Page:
Thursday, April 25, 2013

Joe's 'Net Promoter' score drops, but his ranking improves. What gives?

Satmetrix, a company that specializes in measuring customer satisfaction, just released its 2013 Net Promoter Industry Benchmarks study, and Trader Joe’s shoved the much-loved-in-the-Northeast Wegman’s chain off the top of the ‘grocery’ category list. That’s the good news, but the bad news is that while Trader Joe’s rose one position, its ‘Net Promoter’ score has actually dropped.

The Net Promoter score is based on a survey of 20,000 consumers. Each consumer ranks the brands in the survey from 1-10 based on their own arbitrary feelings of satisfaction. The number of consumers who rate a brand from 1-6 is subtracted from the number of consumers who rate it 9 or 10.

Trader Joe’s score was 63%, which suggests that for every person with mild-to-middling negative feelings about the brand, there are two people with strongly positive feelings. That was enough to put it at the top of the grocery category. The average of all grocery stores was a measly 36%, suggesting that overall negatives outweighed positives by 2:1.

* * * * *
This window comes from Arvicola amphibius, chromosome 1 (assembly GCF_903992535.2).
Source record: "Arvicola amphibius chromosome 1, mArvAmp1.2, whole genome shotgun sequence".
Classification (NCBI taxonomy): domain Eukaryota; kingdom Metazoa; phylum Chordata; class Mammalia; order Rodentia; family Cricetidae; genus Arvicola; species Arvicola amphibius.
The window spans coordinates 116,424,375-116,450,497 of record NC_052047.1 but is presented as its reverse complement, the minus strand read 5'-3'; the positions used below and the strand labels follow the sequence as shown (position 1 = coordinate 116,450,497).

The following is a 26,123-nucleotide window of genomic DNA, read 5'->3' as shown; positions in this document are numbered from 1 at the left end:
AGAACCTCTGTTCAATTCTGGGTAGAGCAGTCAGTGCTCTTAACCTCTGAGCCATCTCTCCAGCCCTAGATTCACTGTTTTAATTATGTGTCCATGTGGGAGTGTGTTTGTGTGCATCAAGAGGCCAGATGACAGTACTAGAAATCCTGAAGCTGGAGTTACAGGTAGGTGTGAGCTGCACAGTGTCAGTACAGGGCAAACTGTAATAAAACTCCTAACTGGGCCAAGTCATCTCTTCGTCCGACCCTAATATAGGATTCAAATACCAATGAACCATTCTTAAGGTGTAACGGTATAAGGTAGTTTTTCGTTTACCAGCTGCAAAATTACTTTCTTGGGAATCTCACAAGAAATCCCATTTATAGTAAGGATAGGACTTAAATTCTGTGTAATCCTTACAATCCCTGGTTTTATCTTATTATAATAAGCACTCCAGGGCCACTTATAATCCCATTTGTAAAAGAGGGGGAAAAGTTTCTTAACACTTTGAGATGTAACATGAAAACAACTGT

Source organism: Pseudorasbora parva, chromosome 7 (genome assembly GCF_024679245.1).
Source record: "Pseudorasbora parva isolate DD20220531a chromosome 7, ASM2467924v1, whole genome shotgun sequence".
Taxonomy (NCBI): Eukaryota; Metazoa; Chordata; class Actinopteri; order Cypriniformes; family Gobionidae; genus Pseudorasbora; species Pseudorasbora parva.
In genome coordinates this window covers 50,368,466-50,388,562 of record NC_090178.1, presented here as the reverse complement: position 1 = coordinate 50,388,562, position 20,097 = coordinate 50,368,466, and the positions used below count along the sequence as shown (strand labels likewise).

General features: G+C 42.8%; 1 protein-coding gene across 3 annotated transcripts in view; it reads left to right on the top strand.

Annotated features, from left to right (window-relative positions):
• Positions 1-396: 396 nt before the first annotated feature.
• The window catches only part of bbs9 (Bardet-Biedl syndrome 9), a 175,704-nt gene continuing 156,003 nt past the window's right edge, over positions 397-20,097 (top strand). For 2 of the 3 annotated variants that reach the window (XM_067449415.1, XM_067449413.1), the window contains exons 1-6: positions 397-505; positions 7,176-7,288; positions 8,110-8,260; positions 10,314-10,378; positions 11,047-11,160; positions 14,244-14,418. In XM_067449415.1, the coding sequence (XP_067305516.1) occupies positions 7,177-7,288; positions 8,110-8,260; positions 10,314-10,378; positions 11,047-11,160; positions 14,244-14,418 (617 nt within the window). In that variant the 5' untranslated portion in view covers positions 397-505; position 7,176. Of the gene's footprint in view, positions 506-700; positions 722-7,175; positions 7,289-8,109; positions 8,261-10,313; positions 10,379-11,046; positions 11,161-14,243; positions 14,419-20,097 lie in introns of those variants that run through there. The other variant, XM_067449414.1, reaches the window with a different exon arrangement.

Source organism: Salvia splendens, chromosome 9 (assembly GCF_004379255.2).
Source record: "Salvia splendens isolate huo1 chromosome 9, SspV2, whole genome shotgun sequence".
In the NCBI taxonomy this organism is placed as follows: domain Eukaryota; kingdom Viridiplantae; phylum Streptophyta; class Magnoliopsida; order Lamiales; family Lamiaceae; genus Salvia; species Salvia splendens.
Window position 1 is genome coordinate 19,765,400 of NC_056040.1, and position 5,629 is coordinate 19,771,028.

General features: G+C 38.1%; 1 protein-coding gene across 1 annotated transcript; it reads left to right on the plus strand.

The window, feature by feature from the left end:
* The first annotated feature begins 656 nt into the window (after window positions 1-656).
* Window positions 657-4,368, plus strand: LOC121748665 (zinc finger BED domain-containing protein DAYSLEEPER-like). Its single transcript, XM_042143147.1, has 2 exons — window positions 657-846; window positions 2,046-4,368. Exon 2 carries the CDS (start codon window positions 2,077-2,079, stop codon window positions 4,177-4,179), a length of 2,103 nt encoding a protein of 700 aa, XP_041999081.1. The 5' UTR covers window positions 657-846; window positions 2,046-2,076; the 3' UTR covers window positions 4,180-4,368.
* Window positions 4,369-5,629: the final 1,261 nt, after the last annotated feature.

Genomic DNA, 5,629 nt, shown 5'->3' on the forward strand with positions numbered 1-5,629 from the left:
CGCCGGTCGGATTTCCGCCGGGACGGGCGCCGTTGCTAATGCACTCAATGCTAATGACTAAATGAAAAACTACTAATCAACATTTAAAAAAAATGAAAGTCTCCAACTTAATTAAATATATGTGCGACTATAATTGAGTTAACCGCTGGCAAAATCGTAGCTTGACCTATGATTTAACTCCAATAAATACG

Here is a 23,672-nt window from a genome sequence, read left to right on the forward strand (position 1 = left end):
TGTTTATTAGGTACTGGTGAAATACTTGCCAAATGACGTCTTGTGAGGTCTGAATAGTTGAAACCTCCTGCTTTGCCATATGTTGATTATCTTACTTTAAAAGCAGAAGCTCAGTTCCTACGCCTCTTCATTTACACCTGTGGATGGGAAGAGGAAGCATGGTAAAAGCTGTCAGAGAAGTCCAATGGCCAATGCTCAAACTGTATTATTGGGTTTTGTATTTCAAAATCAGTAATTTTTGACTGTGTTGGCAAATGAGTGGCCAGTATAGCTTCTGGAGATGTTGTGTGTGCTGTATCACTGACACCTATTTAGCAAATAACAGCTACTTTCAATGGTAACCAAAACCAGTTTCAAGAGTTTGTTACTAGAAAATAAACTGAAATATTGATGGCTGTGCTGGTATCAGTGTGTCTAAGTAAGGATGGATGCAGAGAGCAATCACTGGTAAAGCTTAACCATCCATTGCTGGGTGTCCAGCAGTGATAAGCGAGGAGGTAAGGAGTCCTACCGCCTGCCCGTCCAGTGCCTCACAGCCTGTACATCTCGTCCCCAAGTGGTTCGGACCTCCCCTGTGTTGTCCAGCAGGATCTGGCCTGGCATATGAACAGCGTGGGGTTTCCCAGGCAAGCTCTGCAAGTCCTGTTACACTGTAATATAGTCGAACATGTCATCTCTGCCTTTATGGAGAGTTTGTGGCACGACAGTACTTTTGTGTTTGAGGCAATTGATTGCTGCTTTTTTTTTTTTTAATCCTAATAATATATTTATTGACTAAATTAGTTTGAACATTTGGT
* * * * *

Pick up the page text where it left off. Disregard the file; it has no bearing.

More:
Costco scored an impressive 78%, but Satmetrix classifies it as a department store.

Both Trader Joe’s and Wegman’s scores dropped in 2013; TJ’s fell by 10 points, while Wegman’s 20-point drop caused it to fall from first to fourth in the grocery sector. According to Satmetrix, an analysis of the full survey response suggests that Wegman’s relatively premium prices were at fault when customers said they would not recommend it.

Another factor in the fluctuating scores, however, are the statistical limitations of a 20,000-customer survey. That sounds like a significant sample. However, there’s ample evidence to suggest that most grocery shoppers do not travel far to buy food. Trader Joe’s has less than 400 locations, while Wegman’s operates in a strictly limited geographic area. Satmetrix’ report summary doesn’t cite the number of consumers who responded to questions about Trader Joe’s, but since TJ’s sells roughly 1% of the groceries in the U.S., the survey probably only reached a few hundred regular TJ’s shoppers, at most; with such a small effective sample size, it’s likely that the fluctuation is inside the margin of error.

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